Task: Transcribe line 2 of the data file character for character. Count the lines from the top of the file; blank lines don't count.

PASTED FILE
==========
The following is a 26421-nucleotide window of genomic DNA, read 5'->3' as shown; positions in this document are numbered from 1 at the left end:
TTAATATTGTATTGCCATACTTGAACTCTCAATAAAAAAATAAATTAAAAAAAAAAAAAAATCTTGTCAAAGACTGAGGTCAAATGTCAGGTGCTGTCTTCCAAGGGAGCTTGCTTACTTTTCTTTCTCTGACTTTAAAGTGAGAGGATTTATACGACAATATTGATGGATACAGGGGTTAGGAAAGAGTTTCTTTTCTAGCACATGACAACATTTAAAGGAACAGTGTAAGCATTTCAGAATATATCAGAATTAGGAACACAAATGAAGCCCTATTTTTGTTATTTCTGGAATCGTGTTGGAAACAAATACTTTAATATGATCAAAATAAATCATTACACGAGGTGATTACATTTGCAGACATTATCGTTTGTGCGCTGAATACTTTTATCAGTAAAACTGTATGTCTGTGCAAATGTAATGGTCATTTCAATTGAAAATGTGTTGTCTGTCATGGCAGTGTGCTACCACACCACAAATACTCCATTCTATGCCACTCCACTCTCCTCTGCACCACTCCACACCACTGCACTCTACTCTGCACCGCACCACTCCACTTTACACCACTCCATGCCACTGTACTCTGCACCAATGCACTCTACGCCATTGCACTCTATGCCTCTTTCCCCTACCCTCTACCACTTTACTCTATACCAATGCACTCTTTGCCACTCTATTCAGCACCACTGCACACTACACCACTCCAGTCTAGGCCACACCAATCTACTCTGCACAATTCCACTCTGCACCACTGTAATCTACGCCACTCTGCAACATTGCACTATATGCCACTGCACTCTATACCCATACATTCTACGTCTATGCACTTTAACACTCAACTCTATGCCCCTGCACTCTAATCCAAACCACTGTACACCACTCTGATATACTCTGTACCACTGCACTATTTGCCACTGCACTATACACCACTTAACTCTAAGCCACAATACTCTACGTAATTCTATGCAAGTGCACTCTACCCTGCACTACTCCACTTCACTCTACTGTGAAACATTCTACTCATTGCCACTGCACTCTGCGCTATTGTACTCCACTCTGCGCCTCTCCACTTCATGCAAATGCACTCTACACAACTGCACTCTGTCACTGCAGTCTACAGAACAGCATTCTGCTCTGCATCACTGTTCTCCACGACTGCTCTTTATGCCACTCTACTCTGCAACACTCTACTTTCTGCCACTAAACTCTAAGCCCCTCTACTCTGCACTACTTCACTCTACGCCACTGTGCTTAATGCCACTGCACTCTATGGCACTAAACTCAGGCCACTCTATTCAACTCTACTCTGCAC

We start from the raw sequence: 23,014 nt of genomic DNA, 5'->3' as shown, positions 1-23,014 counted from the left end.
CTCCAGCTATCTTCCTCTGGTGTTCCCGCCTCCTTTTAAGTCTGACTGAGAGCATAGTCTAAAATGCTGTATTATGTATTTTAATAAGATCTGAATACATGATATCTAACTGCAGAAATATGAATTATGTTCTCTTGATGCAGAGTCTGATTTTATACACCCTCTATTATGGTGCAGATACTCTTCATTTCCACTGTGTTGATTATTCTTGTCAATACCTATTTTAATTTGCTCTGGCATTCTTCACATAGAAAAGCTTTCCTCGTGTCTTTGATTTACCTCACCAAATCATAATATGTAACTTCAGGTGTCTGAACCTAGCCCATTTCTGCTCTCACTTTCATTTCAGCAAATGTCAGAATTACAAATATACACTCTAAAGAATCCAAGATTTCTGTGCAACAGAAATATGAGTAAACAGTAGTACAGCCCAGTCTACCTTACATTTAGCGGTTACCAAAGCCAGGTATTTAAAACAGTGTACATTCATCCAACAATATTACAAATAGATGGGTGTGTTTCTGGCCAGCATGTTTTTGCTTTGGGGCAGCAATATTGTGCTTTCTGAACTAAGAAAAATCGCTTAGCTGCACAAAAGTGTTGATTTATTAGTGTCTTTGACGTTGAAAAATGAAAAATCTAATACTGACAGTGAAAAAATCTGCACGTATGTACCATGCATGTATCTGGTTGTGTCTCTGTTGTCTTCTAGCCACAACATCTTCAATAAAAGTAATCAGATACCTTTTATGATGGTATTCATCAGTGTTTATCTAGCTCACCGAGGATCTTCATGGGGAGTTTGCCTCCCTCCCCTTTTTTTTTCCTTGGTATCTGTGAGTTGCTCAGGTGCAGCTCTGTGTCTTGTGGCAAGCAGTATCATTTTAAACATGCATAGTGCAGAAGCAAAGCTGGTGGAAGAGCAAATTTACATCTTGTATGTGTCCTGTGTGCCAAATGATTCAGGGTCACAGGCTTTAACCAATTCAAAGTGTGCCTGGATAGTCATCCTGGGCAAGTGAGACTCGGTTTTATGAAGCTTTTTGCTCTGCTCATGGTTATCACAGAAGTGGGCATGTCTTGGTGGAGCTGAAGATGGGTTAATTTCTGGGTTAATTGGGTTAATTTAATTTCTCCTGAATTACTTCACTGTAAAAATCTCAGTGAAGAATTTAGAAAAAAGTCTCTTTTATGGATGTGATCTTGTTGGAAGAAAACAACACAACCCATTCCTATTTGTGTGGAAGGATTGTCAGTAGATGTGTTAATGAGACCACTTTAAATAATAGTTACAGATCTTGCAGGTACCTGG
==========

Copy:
TTAATATTGTATTGCCATACTTGAACTCTCAATAAAAAAATAAATTAAAAAAAAAAAAAAATCTTGTCAAAGACTGAGGTCAAATGTCAGGTGCTGTCTTCCAAGGGAGCTTGCTTACTTTTCTTTCTCTGACTTTAAAGTGAGAGGATTTATACGACAATATTGATGGATACAGGGGTTAGGAAAGAGTTTCTTTTCTAGCACATGACAACATTTAAAGGAACAGTGTAAGCATTTCAGAATATATCAGAATTAGGAACACAAATGAAGCCCTATTTTTGTTATTTCTGGAATCGTGTTGGAAACAAATACTTTAATATGATCAAAATAAATCATTACACGAGGTGATTACATTTGCAGACATTATCGTTTGTGCGCTGAATACTTTTATCAGTAAAACTGTATGTCTGTGCAAATGTAATGGTCATTTCAATTGAAAATGTGTTGTCTGTCATGGCAGTGTGCTACCACACCACAAATACTCCATTCTATGCCACTCCACTCTCCTCTGCACCACTCCACACCACTGCACTCTACTCTGCACCGCACCACTCCACTTTACACCACTCCATGCCACTGTACTCTGCACCAATGCACTCTACGCCATTGCACTCTATGCCTCTTTCCCCTACCCTCTACCACTTTACTCTATACCAATGCACTCTTTGCCACTCTATTCAGCACCACTGCACACTACACCACTCCAGTCTAGGCCACACCAATCTACTCTGCACAATTCCACTCTGCACCACTGTAATCTACGCCACTCTGCAACATTGCACTATATGCCACTGCACTCTATACCCATACATTCTACGTCTATGCACTTTAACACTCAACTCTATGCCCCTGCACTCTAATCCAAACCACTGTACACCACTCTGATATACTCTGTACCACTGCACTATTTGCCACTGCACTATACACCACTTAACTCTAAGCCACAATACTCTACGTAATTCTATGCAAGTGCACTCTACCCTGCACTACTCCACTTCACTCTACTGTGAAACATTCTACTCATTGCCACTGCACTCTGCGCTATTGTACTCCACTCTGCGCCTCTCCACTTCATGCAAATGCACTCTACACAACTGCACTCTGTCACTGCAGTCTACAGAACAGCATTCTGCTCTGCATCACTGTTCTCCACGACTGCTCTTTATGCCACTCTACTCTGCAACACTCTACTTTCTGCCACTAAACTCTAAGCCCCTCTACTCTGCACTACTTCACTCTACGCCACTGTGCTTAATGCCACTGCACTCTATGGCACTAAACTCAGGCCACTCTATTCAACTCTACTCTGCAC